• Keep giving this drug to your child as you have been told by your child’s doctor or other health care provider, even if your child feels well.
  • Give at the same time of day.
  • To gain the most benefit, do not miss giving your child doses.

Liquid (suspension):

  • Shake well before use.
  • Measure liquid doses carefully. Use the measuring device that comes with this drug.


  • It is given as a shot into a vein.

What do I do if my child misses a dose?

All oral products:

  • Give a missed dose as soon as you think about it.
  • If it is close to the time for your child’s next dose, skip the missed dose and go back to your child’s normal time.
  • Do not give 2 doses at the same time or extra doses.


  • Call your child’s doctor to find out what to do.

How do I store and/or throw out this drug?

Liquid (suspension):

  • Store at room temperature or in a refrigerator. Do not freeze.
  • Throw away any unused part 60 days after this drug was mixed. Talk with your pharmacist if you are not sure when this is.


  • Store at room temperature.

All oral products:

  • Protect from light.
  • Store in a dry place. Do not store in a bathroom.


  • If you need to store this drug at home, talk with your child’s doctor, nurse, or pharmacist about how to store it.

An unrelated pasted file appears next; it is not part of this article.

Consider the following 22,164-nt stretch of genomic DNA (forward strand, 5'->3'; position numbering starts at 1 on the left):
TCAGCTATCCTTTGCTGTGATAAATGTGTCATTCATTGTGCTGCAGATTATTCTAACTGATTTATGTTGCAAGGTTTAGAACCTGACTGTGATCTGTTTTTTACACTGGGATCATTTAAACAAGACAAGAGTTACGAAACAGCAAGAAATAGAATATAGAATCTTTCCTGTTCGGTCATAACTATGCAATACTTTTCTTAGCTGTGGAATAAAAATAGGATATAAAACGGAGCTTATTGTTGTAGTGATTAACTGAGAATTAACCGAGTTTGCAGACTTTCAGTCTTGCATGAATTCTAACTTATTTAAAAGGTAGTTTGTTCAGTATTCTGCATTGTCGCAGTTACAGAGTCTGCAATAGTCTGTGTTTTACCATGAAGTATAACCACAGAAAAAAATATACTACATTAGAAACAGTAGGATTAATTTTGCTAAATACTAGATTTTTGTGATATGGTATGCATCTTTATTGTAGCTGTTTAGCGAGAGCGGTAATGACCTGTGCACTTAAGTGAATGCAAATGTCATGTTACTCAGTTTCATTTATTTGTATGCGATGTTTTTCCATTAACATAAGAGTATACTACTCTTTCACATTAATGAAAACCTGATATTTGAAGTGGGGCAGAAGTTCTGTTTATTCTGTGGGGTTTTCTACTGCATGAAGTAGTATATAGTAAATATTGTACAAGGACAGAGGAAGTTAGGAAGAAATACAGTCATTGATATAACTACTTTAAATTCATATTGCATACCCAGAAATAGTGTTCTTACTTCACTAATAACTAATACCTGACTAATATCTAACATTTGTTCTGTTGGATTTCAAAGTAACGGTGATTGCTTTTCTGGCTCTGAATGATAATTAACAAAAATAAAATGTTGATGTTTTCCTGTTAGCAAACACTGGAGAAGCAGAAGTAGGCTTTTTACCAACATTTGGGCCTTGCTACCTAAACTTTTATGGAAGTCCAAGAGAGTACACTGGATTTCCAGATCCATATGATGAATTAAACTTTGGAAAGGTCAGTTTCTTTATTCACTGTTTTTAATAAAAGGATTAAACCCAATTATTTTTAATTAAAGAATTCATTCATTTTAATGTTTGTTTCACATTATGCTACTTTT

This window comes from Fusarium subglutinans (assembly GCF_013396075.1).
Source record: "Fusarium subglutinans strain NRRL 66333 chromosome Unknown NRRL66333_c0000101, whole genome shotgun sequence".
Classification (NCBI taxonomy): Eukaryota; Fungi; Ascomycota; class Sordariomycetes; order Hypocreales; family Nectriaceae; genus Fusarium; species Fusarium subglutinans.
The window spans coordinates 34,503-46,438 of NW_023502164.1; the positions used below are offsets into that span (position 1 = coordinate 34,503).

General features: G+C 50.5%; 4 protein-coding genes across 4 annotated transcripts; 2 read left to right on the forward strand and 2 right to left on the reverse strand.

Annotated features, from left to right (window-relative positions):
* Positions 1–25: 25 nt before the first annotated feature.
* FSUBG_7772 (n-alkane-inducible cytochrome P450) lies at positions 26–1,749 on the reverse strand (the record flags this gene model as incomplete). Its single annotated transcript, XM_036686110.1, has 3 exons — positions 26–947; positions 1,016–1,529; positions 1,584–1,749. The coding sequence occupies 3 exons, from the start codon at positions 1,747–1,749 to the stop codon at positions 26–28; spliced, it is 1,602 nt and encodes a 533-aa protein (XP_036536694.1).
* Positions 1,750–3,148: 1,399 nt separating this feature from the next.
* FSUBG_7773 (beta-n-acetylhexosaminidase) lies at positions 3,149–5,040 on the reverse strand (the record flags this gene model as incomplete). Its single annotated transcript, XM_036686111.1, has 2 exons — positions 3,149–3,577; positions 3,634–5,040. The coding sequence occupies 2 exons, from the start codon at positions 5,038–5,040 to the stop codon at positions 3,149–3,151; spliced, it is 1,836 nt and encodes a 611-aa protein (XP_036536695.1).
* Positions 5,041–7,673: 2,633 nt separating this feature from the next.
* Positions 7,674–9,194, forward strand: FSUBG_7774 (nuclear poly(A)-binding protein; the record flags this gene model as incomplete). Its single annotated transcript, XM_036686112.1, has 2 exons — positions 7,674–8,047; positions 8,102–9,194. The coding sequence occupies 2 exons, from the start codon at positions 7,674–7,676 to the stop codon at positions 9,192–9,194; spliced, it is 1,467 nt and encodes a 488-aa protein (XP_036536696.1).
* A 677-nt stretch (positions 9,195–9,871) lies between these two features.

All products:

  • Keep all drugs in a safe place. Keep all drugs out of the reach of children and pets.
  • Check with your pharmacist about how to throw out unused drugs.

General drug facts

  • If your child’s symptoms or health problems do not get better or if they become worse, call your child’s doctor.
  • Do not share your child’s drug with others and do not give anyone else’s drug to your child.
  • Keep a list of all your child’s drugs (prescription, natural products, vitamins, OTC) with you. Give this list to your child’s doctor.
  • Talk with your child’s doctor before giving your child any new drug, including prescription or OTC, natural products, or vitamins.
  • Some drugs may have another patient information leaflet. If you have any questions about this drug, please talk with your child’s doctor, nurse, pharmacist, or other health care provider.
  • If you think there has been an overdose, call your poison control center or get medical care right away. Be ready to tell or show what was taken, how much, and when it happened.

Consumer Information Use and Disclaimer

This information should not be used to decide whether or not to take this medicine or any other medicine. Only the healthcare provider has the knowledge and training to decide which medicines are right for a specific patient. This information does not endorse any medicine as safe, effective, or approved for treating any patient or health condition. This is only a brief summary of general information about this medicine. It does NOT include all information about the possible uses, directions, warnings, precautions, interactions, adverse effects, or risks that may apply to this medicine. This information is not specific medical advice and does not replace information you receive from the healthcare provider. You must talk with the healthcare provider for complete information about the risks and benefits of using this medicine.

Last Reviewed Date